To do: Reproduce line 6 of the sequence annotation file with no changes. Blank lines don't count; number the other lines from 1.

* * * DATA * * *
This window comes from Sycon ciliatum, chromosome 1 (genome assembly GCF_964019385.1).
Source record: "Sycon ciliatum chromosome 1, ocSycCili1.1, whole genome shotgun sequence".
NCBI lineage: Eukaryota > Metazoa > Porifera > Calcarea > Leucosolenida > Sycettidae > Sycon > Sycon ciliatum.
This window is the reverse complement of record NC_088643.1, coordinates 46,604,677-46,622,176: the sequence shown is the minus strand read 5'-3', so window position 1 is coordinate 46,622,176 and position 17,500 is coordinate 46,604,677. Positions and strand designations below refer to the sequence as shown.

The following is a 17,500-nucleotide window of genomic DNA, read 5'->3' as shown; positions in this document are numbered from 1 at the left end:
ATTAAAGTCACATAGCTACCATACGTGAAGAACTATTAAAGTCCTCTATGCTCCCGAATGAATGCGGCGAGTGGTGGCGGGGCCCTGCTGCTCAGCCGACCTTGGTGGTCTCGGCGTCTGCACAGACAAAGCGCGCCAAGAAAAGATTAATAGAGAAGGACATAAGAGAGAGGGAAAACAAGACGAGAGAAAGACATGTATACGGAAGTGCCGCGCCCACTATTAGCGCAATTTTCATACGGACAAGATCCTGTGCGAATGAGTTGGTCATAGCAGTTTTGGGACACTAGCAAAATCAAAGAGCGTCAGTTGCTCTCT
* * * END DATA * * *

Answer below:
ATTAAAGTCACATAGCTACCATACGTGAAGAACTATTAAAGTCCTCTATGCTCCCGAATGAATGCGGCGAGTGGTGGCGGGGCCCTGCTGCTCAGCCGACCTTGGTGGTCTCGGCGTCTGCACAGACAAAGCGCGCCAAGAAAAGATTAATAGAGAAGGACATAAGAGAGAGGGAAAACAAGACGAGAGAAAGACATGTATACGGAAGTGCCGCGCCCACTATTAGCGCAATTTTCATACGGACAAGATCCTGTGCGAATGAGTTGGTCATAGCAGTTTTGGGACACTAGCAAAATCAAAGAGCGTCAGTTGCTCTCT